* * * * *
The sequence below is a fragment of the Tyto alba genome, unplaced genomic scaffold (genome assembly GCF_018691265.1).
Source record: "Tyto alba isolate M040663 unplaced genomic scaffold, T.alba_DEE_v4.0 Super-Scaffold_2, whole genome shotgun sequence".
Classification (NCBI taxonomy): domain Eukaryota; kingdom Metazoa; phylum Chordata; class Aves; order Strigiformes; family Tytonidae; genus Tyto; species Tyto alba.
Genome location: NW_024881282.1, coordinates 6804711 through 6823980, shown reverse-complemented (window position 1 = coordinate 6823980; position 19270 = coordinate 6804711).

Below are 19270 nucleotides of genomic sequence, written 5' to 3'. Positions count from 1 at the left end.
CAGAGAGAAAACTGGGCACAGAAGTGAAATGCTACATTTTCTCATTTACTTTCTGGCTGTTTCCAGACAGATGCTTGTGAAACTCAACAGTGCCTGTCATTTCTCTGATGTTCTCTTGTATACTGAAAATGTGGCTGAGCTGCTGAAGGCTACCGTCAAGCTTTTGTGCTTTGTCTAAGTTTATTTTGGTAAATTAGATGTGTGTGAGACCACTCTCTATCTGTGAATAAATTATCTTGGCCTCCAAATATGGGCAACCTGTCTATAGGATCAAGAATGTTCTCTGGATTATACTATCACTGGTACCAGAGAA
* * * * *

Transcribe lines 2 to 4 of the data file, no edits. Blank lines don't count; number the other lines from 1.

Source record: "Tyto alba isolate M040663 unplaced genomic scaffold, T.alba_DEE_v4.0 Super-Scaffold_2, whole genome shotgun sequence".
Classification (NCBI taxonomy): domain Eukaryota; kingdom Metazoa; phylum Chordata; class Aves; order Strigiformes; family Tytonidae; genus Tyto; species Tyto alba.
Genome location: NW_024881282.1, coordinates 6804711 through 6823980, shown reverse-complemented (window position 1 = coordinate 6823980; position 19270 = coordinate 6804711).